By Michael KInney
The Norman Transcript
DALLAS — Trey Millard plays a position almost extinct in college football. The fullback in most spread offenses has become obsolete.
For Oklahoma, Millard has been a vital blocker and change-of-pace back in his three seasons with the team. But he has been used sparingly.
Saturday in Oklahoma’s 63-21 win over Texas, the 6-2, 256-pounder out of Columbia, Mo., got the chance to showcase his potential.
“I’ve been blessed in this offense,” Millard said. “The coaches try to use me to get mismatches. It’s a great feeling to be out there, helping your team out. Making plays when they are called for you. That’s just a great feeling.”
Millard exploded for 119 yards and a touchdown on five catches to go along with 45 yards on only three carries. He easily surpassed his previous career high of three catches for 39 yards.
“I knew there was an opportunity to have this type of day,” Millard said. “Coach (Josh) Heupel put me in a lot of good situations. A lot of times I’d catch the ball out in the flats, nobody was around, or the blockers out in front. He just did a great job of calling the game, putting people in good spots.”
Millard found himself wide open sometimes because of the effectiveness of the Sooners’ running game. As a team, they racked up 334 yards on the ground. That included 175 from tailback Damien Williams.
“When they are running the ball down your throat, honestly, everyone is trying to stop the run,” Texas safety Kenny Cacarro said. “So sometimes linebackers take their eyes away from their man. So when you can’t stop it, it opens up plays like that.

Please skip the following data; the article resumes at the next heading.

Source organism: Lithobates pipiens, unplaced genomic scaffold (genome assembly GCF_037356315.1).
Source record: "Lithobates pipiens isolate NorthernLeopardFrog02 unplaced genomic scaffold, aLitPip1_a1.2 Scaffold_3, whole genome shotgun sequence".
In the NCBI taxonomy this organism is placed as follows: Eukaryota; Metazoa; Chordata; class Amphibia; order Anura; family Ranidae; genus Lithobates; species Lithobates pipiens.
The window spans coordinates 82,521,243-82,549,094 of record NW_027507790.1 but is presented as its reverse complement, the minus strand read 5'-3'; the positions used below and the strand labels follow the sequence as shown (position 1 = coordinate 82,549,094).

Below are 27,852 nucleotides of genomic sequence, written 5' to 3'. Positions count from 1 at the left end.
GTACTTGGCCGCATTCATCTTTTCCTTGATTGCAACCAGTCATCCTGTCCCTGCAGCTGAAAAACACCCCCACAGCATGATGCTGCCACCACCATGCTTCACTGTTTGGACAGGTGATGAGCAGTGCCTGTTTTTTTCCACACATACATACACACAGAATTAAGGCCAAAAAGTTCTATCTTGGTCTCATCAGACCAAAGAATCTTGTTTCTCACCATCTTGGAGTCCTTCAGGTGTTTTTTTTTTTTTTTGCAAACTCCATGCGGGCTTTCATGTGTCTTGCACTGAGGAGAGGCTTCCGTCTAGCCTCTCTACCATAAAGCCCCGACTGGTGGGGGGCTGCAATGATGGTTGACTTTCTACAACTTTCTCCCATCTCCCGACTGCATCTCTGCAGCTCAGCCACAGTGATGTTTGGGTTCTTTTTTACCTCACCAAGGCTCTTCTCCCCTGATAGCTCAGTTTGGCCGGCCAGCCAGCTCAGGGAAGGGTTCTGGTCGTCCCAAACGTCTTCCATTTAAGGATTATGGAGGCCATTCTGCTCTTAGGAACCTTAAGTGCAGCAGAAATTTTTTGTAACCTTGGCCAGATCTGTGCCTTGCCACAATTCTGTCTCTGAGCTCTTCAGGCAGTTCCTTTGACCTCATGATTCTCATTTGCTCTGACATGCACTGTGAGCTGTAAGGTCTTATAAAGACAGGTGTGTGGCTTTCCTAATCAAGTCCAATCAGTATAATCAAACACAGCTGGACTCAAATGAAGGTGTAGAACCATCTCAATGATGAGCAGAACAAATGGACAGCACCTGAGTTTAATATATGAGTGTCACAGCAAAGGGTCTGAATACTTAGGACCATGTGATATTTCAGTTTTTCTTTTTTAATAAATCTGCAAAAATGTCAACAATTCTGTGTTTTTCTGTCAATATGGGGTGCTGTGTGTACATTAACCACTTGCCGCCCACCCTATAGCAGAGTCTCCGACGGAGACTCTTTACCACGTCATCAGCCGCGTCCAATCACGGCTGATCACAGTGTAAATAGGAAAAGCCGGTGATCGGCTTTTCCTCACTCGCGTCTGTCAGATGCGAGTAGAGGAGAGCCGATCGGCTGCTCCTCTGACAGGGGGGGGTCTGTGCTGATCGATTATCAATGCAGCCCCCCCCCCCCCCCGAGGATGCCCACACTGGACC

Millard’s 73-yard reception is the longest pass play by an OU player in the history of the Red River Rivalry. It was also the seventh-longest reception in program history.
But it wasn’t the numbers that had Millard’s teammates and coaches talking. It was his athletic ability he showed hurdling would-be tacklers.
“It looked like he just kneed that guy off of him and just ran through him,” quarterback Landry Jones said. “I don’t think there is a button on the control for what he did. He’s a tough guy, great player, good hands. As you can see, a great runner. Tough to bring down.”
Even though Millard was one of the biggest stars of the day, there is no guarantee he will see the same number of touches next week or the rest of the season. It’s something he accepts as the life of a fullback.
“They are going to use whatever it takes to win,” Millard said. “Whether it’s me getting a bunch of touches or not. Me playing a bunch of snaps or not. That is the role I play.”
Michael KinneyFollow me @email@example.com
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